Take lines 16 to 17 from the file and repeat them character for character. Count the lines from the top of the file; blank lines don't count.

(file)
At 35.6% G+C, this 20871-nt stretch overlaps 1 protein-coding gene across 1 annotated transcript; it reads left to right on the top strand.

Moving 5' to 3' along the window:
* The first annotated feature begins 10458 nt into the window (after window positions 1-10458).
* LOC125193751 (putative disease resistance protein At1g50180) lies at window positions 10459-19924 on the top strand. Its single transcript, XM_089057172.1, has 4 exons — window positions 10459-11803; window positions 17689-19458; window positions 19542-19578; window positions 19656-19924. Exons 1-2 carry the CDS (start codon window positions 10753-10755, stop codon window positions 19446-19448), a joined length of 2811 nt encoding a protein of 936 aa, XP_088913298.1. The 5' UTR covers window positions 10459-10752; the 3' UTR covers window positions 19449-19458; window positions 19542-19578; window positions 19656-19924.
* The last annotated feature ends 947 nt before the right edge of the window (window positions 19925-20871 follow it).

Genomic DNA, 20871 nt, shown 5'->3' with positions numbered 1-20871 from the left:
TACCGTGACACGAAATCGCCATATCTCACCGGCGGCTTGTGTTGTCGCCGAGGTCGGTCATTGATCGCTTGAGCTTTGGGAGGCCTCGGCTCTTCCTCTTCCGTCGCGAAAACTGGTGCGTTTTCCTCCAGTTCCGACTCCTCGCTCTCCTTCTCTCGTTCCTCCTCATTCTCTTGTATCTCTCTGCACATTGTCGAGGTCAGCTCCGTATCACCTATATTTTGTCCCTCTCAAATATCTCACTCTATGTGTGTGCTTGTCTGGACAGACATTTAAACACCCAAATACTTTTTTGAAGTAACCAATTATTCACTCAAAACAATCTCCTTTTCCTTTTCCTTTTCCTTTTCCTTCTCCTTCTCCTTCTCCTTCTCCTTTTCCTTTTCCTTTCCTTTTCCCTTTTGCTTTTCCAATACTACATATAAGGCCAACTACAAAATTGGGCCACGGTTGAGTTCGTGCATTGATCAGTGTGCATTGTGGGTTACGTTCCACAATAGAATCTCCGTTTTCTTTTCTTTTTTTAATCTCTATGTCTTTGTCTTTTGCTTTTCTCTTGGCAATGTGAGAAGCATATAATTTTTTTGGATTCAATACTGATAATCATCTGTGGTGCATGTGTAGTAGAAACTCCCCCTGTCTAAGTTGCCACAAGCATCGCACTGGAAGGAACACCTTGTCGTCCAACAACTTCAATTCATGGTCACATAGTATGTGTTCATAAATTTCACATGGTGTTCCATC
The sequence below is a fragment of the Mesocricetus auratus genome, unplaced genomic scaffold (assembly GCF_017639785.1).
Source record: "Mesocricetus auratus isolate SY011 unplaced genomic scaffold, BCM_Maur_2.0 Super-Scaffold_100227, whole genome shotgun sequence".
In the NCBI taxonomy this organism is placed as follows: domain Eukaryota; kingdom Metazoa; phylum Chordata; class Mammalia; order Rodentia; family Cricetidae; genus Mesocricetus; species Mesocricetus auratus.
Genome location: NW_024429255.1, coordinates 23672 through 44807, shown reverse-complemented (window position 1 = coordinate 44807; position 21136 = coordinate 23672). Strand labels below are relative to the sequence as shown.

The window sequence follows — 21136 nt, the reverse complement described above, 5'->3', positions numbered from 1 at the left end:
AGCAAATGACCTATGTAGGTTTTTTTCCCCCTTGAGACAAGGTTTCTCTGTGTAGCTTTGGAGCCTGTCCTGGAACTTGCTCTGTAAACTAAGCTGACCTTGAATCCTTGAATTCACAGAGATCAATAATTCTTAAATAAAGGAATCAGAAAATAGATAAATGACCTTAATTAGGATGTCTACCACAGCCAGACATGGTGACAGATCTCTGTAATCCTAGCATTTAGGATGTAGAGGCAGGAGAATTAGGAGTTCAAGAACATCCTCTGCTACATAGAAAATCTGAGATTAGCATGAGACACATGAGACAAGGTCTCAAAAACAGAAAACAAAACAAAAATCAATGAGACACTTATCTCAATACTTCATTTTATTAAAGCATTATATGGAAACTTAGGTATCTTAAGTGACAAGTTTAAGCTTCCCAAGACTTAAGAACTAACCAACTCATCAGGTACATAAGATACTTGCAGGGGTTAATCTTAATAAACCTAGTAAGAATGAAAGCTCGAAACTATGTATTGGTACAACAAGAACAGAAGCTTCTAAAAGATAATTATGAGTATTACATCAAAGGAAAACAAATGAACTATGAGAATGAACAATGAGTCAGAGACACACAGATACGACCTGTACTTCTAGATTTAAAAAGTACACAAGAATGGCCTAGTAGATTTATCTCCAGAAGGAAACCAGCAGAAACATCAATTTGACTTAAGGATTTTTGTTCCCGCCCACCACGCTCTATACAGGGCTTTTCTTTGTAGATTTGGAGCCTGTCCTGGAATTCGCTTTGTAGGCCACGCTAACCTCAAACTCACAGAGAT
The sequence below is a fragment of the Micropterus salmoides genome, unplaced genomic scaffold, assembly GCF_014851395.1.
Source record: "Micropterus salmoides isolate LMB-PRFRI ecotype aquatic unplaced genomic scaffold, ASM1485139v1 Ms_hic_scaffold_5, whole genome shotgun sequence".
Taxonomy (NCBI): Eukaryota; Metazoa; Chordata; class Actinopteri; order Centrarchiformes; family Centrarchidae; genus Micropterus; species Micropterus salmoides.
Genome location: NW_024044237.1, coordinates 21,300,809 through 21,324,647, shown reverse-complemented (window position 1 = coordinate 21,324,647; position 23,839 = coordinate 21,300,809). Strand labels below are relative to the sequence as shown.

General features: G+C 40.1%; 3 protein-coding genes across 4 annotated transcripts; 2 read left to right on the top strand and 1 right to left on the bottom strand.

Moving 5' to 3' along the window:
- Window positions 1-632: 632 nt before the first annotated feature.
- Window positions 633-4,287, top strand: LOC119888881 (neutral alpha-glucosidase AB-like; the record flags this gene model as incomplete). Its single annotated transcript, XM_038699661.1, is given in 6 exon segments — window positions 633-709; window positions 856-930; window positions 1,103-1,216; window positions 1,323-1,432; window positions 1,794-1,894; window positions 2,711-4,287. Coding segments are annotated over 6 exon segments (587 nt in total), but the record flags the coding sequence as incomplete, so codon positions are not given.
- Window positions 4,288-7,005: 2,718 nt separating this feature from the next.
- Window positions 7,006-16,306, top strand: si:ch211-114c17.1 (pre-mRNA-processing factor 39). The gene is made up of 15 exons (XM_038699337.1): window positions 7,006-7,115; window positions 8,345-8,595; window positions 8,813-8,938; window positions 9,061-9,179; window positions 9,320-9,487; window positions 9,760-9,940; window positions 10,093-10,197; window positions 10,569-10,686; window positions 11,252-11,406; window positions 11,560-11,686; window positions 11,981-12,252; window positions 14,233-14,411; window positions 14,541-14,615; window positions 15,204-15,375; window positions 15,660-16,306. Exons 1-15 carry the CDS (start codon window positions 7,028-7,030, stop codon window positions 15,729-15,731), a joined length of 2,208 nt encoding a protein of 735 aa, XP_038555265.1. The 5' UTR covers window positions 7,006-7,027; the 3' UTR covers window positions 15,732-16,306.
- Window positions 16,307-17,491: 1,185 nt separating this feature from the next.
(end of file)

Taxonomy (NCBI): Eukaryota; Metazoa; Chordata; class Actinopteri; order Centrarchiformes; family Centrarchidae; genus Micropterus; species Micropterus salmoides.
Genome location: NW_024044237.1, coordinates 21,300,809 through 21,324,647, shown reverse-complemented (window position 1 = coordinate 21,324,647; position 23,839 = coordinate 21,300,809). Strand labels below are relative to the sequence as shown.